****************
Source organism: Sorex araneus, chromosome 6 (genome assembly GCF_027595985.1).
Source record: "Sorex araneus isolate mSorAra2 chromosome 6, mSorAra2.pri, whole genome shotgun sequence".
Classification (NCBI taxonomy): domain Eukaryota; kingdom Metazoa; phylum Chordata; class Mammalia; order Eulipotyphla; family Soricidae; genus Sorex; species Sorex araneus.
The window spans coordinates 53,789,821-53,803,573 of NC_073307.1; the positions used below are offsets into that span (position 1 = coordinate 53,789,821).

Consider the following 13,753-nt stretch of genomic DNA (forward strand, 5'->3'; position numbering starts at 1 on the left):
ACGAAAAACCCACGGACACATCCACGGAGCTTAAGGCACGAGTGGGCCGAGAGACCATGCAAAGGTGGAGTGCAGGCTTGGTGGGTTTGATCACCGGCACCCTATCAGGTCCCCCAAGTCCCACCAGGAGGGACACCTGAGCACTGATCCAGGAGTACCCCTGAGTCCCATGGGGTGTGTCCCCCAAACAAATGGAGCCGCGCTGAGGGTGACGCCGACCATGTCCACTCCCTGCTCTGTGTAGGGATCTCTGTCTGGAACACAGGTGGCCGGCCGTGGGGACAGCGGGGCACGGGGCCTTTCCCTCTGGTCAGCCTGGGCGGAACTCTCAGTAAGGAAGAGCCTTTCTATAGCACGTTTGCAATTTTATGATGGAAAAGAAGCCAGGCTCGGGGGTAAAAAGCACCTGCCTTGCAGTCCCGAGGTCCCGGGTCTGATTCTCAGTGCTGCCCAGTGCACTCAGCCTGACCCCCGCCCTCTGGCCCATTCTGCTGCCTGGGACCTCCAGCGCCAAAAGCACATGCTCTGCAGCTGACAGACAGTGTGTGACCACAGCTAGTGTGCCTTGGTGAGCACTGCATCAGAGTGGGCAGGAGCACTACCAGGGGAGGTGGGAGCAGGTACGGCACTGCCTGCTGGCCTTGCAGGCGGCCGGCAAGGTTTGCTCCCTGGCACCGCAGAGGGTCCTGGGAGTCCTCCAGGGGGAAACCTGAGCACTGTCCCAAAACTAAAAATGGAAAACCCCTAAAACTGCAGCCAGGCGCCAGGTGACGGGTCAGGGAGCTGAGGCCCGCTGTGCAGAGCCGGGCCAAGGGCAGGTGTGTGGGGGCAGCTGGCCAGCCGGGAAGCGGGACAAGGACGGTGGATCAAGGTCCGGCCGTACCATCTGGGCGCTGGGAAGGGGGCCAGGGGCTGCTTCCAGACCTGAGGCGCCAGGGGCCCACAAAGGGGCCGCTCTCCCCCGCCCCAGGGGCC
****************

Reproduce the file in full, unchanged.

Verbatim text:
Source organism: Sorex araneus, chromosome 6 (genome assembly GCF_027595985.1).
Source record: "Sorex araneus isolate mSorAra2 chromosome 6, mSorAra2.pri, whole genome shotgun sequence".
Classification (NCBI taxonomy): domain Eukaryota; kingdom Metazoa; phylum Chordata; class Mammalia; order Eulipotyphla; family Soricidae; genus Sorex; species Sorex araneus.
The window spans coordinates 53,789,821-53,803,573 of NC_073307.1; the positions used below are offsets into that span (position 1 = coordinate 53,789,821).

Consider the following 13,753-nt stretch of genomic DNA (forward strand, 5'->3'; position numbering starts at 1 on the left):
ACGAAAAACCCACGGACACATCCACGGAGCTTAAGGCACGAGTGGGCCGAGAGACCATGCAAAGGTGGAGTGCAGGCTTGGTGGGTTTGATCACCGGCACCCTATCAGGTCCCCCAAGTCCCACCAGGAGGGACACCTGAGCACTGATCCAGGAGTACCCCTGAGTCCCATGGGGTGTGTCCCCCAAACAAATGGAGCCGCGCTGAGGGTGACGCCGACCATGTCCACTCCCTGCTCTGTGTAGGGATCTCTGTCTGGAACACAGGTGGCCGGCCGTGGGGACAGCGGGGCACGGGGCCTTTCCCTCTGGTCAGCCTGGGCGGAACTCTCAGTAAGGAAGAGCCTTTCTATAGCACGTTTGCAATTTTATGATGGAAAAGAAGCCAGGCTCGGGGGTAAAAAGCACCTGCCTTGCAGTCCCGAGGTCCCGGGTCTGATTCTCAGTGCTGCCCAGTGCACTCAGCCTGACCCCCGCCCTCTGGCCCATTCTGCTGCCTGGGACCTCCAGCGCCAAAAGCACATGCTCTGCAGCTGACAGACAGTGTGTGACCACAGCTAGTGTGCCTTGGTGAGCACTGCATCAGAGTGGGCAGGAGCACTACCAGGGGAGGTGGGAGCAGGTACGGCACTGCCTGCTGGCCTTGCAGGCGGCCGGCAAGGTTTGCTCCCTGGCACCGCAGAGGGTCCTGGGAGTCCTCCAGGGGGAAACCTGAGCACTGTCCCAAAACTAAAAATGGAAAACCCCTAAAACTGCAGCCAGGCGCCAGGTGACGGGTCAGGGAGCTGAGGCCCGCTGTGCAGAGCCGGGCCAAGGGCAGGTGTGTGGGGGCAGCTGGCCAGCCGGGAAGCGGGACAAGGACGGTGGATCAAGGTCCGGCCGTACCATCTGGGCGCTGGGAAGGGGGCCAGGGGCTGCTTCCAGACCTGAGGCGCCAGGGGCCCACAAAGGGGCCGCTCTCCCCCGCCCCAGGGGCC